Letter from the Editors
For our “Letter from the Editor” for Issue #49 of Mud Season Review, we’re turning to our staff. Our team includes over 30 volunteers spread out across the country, from the mountains of Montana to the hillsides of Vermont. They keep our journal afloat, reading submissions, providing feedback to authors, and choosing brilliants authors and artists to feature every month (like this issue’s fabulous line-up! We are so excited to feature them!). Many on our staff teach or work in academia, and so are navigating the abrupt transition to teaching online, trying to do what is best for students. We’re also feeling the grief and anxiety so many of us feel while in some cases taking care of parents or children (or both). We aren’t alone in navigating this new reality. You – our readers – are surely forging ahead through uncertainty in many different ways. In the spirit of solidarity, we wanted to share how creative works of all stripes are helping to sustain us. You’ll see multiple mentions of “inspiration,” “joy,” and “hope.” Let’s keep those words close to heart as we see our way to the other side.
Kristin LaFollette, art editor: “Art and literature are already such a big part of my day to day life as a professor, a writer, an artist, and the art editor at Mud Season Review. However, much of my time is spent reviewing the work of others and being inspired by it, but I usually don’t have as much time to focus on my own work. Art and literature are helping me get through this pandemic because, not only am I still viewing the work of my students and those who submit to the journal, but I get to take that inspiration and spend more time creating. It’s been nice to take a step back and focus on things that bring me joy that I don’t normally have time for. I’ve also been able to read for pleasure, which isn’t something that normally happens! I’ve been working my way through a stack of unread Stephen King novels; I’m currently almost through The Outsider.”
Grier Martin, poetry associate editor: “Conducting the interview with Karthik Sethuraman, our featured poet from Issue #48, was a wonderful chance to connect with another person through art. After reading and re-reading this poet’s work, I was able to delve deeper into it and to ask him about his inspirations and his writing process. In a time when I feel distant from so many people, this experience made me feel close to someone who lives across the country and whom I’ve never met in person.”
Cathy Beaudoin, fiction reader: “To me, art gives voice to those who show us how to navigate our way through the unexpected twists and turns in life. Artists manage to capture the good and bad in all our lives and remind us that as horrible as the day looks today, there is always hope, joy, and a path through the most dismal of times. As a reader and writer, I am always intrigued by characters who successfully navigate the difficulties we all encounter. Ultimately, stories remind us of the compassion needed, and often displayed, in times of crisis. The pandemic has reminded me actions matter. To do my part in this time of crisis, I maintain my commitment to read fiction submissions. Reading for MSR is a tool that’s still available to shine a light on stories that capture things like hope, perseverance, and adaptability, elements of humanity that writers have been writing about for centuries. It is a way I can make a positive contribution to the writing community and remain hopeful that tomorrow will be a better day.”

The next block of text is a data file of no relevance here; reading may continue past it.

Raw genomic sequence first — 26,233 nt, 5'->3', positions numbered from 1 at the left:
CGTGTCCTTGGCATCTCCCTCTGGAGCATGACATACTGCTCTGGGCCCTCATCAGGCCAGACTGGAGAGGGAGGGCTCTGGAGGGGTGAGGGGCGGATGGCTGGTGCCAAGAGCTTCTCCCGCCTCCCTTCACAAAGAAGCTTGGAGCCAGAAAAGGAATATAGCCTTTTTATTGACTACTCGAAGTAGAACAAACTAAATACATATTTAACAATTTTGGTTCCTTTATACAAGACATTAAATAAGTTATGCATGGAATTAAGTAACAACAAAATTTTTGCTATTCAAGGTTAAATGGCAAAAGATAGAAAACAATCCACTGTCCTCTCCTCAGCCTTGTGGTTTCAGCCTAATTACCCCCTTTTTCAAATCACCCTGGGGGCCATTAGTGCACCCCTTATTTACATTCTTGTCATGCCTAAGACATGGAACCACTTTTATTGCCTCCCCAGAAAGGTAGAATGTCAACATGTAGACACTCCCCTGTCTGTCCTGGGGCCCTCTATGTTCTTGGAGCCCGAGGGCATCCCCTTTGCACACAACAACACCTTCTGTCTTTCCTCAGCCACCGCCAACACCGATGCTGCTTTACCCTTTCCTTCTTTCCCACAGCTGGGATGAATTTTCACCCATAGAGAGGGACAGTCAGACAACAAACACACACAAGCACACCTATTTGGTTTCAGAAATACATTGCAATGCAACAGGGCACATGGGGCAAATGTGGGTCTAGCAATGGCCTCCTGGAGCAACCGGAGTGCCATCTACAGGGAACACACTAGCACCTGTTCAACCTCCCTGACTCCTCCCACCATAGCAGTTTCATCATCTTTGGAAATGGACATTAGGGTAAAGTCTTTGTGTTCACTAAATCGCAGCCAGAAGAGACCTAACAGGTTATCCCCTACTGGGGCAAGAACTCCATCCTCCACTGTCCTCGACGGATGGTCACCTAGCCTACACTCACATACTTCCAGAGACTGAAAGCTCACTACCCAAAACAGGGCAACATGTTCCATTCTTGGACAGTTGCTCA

Chris Skiles, fiction reader: “I have gone back to the classics, to help with my anxiety. Books like War and Peace, The Books of Earthsea— mammoth books that I know will take me a while, as I’m holed up in my cabin. I think the main reason I started really reading was to deal with my anxiety. Reading books that have been around a while, that people read before me through wars and revolutions— it’s nice reading something that is going to last longer than you, no matter what happens. I’ve been stocking up on books throughout the years, just in case we got in a quarantine situation like this. And it paid off. I like to work in my garden during the day (always good to have a garden) and it’s nice to top off the day in my recliner reading the greats. Like Ernest Hemingway said, “No friend is as loyal as a book.” In times of uncertainty I turn to them.”
Coty Poynter, nonfiction reader: “During this time, when the typical distance of a day is limited to the square footage of our homes, literature and music help put distance between myself and the walls that surround me, which sometimes feel as if they’re closing in. When the news for the day becomes too bleak and exhaustive, they serve as a means to rejuvenate. My neighborhood has gone quiet, but when the sirens wail in the distance, they’re loud in a way they’ve not been before. Both music and literature act as a mute. They are a reminder of the good humanity is capable of, even in the midst of a pandemic. Reading creative works from individuals across the globe, though harder some days than others, has provided me with hope and a stronger sense of community. It’s a gentle reminder that we are all in this together — this being life, all its struggles, and the current pandemic — and that we are not alone in this; we will get through this.”
Erin Post, managing editor